Considerations for modelling diffuse high-grade gliomas and developing clinically relevant therapies
Cancer and Metastasis Reviews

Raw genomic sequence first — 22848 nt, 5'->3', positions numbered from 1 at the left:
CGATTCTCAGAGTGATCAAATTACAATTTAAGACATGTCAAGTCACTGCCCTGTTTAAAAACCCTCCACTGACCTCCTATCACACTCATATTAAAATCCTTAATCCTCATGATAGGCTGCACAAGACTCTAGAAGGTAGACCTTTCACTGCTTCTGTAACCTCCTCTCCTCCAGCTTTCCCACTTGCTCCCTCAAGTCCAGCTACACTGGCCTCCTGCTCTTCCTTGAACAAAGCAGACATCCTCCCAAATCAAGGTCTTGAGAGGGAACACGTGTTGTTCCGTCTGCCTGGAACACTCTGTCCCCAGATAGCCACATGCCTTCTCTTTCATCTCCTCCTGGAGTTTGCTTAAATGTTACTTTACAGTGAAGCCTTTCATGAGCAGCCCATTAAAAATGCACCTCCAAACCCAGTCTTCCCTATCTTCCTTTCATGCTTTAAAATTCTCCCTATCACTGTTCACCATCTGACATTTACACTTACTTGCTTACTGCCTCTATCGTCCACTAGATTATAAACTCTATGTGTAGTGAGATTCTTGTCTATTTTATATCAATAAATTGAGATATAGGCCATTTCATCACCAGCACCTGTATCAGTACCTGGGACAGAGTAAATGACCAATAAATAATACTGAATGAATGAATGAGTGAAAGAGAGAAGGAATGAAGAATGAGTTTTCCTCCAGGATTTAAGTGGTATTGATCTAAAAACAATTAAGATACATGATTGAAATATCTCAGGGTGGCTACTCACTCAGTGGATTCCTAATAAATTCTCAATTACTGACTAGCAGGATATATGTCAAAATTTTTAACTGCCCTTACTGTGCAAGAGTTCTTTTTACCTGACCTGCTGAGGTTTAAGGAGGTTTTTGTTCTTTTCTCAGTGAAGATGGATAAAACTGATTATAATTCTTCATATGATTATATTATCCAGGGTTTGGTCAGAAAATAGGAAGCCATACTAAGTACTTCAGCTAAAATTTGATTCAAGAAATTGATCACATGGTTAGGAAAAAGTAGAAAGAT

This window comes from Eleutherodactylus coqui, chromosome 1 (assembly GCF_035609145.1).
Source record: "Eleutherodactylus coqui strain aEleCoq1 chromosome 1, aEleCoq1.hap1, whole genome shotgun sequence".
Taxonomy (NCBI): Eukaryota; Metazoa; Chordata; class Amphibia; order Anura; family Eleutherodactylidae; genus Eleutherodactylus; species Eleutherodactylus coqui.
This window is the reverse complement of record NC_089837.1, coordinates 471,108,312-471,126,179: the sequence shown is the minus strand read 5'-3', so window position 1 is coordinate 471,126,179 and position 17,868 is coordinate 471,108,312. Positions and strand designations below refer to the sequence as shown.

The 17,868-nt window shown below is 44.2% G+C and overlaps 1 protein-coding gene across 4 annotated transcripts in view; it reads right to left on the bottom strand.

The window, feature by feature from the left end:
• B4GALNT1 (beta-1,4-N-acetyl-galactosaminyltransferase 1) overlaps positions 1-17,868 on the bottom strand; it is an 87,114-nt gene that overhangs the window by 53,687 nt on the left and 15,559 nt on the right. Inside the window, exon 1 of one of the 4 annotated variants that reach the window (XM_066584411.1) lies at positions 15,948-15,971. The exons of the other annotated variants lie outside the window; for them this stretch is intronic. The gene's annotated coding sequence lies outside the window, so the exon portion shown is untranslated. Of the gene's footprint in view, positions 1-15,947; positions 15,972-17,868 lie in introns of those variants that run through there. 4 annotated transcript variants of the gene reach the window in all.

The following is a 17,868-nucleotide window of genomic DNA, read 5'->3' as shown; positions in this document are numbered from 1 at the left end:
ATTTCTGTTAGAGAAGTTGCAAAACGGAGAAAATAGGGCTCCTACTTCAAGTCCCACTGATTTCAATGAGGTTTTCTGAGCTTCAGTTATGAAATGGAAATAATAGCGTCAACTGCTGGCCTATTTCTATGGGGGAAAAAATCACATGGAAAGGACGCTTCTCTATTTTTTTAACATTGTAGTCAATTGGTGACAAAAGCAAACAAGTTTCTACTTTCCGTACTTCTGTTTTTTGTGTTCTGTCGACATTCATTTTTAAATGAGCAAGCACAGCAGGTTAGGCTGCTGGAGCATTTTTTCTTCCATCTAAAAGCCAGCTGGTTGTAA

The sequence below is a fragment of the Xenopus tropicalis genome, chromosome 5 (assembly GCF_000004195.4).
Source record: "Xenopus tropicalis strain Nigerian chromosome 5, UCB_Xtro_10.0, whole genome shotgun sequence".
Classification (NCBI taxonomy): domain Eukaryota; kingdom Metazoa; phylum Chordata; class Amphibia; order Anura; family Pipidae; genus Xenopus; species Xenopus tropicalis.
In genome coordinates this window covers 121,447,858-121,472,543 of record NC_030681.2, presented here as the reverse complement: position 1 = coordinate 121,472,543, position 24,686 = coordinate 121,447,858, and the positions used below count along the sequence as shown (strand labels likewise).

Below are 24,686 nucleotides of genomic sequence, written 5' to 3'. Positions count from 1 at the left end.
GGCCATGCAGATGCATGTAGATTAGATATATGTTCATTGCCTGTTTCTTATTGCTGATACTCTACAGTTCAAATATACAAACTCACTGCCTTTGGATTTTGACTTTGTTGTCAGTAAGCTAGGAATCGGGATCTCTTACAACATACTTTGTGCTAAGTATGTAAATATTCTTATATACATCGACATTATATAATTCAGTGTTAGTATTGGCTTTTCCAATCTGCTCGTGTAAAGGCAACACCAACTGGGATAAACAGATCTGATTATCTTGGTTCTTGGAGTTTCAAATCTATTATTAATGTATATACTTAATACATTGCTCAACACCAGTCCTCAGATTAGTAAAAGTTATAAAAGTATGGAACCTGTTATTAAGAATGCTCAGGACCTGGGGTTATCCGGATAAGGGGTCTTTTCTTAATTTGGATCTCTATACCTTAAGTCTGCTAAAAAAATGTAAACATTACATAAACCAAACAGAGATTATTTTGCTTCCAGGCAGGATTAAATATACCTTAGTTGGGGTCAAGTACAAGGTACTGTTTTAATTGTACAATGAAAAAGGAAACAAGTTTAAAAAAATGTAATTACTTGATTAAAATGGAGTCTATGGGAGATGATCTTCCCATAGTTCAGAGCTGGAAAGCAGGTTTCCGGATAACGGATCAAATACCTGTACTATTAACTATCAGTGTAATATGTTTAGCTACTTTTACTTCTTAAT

Diffuse high-gradegliomas contain some of the most dangerous human cancers that lack curative treatment options. The recent molecular stratification of gliomas by the World Health Organisation in 2021 is expected to improve outcomes for patients in neuro-oncology through the development of treatments targeted to specific tumour types. Despite this promise, research is hindered by the lack of preclinical modelling platforms capable of recapitulating the heterogeneity and cellular phenotypes of tumours residing in their native human brain microenvironment. The microenvironment provides cues to subsets of glioma cells that influence proliferation, survival, and gene expression, thus altering susceptibility to therapeutic intervention. As such, conventional in vitro cellular models poorly reflect the varied responses to chemotherapy and radiotherapy seen in these diverse cellular states that differ in transcriptional profile and differentiation status. In an effort to improve the relevance of traditional modelling platforms, recent attention has focused on human pluripotent stem cell-based and tissue engineering techniques, such as three-dimensional (3D) bioprinting and microfluidic devices. The proper application of these exciting new technologies with consideration of tumour heterogeneity and microenvironmental interactions holds potential to develop more applicable models and clinically relevant therapies. In doing so, we will have a better chance of translating preclinical research findings to patient populations, thereby addressing the current derisory oncology clinical trial success rate.
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